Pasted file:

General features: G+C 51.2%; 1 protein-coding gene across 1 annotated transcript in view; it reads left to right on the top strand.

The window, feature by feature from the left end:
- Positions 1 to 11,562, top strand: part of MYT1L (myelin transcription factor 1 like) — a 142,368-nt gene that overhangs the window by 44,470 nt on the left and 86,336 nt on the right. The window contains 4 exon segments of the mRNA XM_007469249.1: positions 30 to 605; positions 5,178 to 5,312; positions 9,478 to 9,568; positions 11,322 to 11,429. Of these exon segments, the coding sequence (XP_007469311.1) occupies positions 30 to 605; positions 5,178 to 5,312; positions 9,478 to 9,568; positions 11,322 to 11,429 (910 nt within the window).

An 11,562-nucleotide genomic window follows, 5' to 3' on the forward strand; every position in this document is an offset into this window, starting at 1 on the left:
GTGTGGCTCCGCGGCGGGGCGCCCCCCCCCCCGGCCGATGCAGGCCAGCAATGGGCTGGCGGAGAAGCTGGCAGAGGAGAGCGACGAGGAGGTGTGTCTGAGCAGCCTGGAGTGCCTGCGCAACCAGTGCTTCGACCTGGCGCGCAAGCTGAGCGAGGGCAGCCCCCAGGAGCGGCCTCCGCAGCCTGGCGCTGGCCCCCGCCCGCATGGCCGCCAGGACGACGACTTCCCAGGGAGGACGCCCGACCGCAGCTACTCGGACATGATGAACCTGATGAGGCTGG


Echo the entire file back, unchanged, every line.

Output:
General features: G+C 51.2%; 1 protein-coding gene across 1 annotated transcript in view; it reads left to right on the top strand.

The window, feature by feature from the left end:
- Positions 1 to 11,562, top strand: part of MYT1L (myelin transcription factor 1 like) — a 142,368-nt gene that overhangs the window by 44,470 nt on the left and 86,336 nt on the right. The window contains 4 exon segments of the mRNA XM_007469249.1: positions 30 to 605; positions 5,178 to 5,312; positions 9,478 to 9,568; positions 11,322 to 11,429. Of these exon segments, the coding sequence (XP_007469311.1) occupies positions 30 to 605; positions 5,178 to 5,312; positions 9,478 to 9,568; positions 11,322 to 11,429 (910 nt within the window).

An 11,562-nucleotide genomic window follows, 5' to 3' on the forward strand; every position in this document is an offset into this window, starting at 1 on the left:
GTGTGGCTCCGCGGCGGGGCGCCCCCCCCCCCGGCCGATGCAGGCCAGCAATGGGCTGGCGGAGAAGCTGGCAGAGGAGAGCGACGAGGAGGTGTGTCTGAGCAGCCTGGAGTGCCTGCGCAACCAGTGCTTCGACCTGGCGCGCAAGCTGAGCGAGGGCAGCCCCCAGGAGCGGCCTCCGCAGCCTGGCGCTGGCCCCCGCCCGCATGGCCGCCAGGACGACGACTTCCCAGGGAGGACGCCCGACCGCAGCTACTCGGACATGATGAACCTGATGAGGCTGG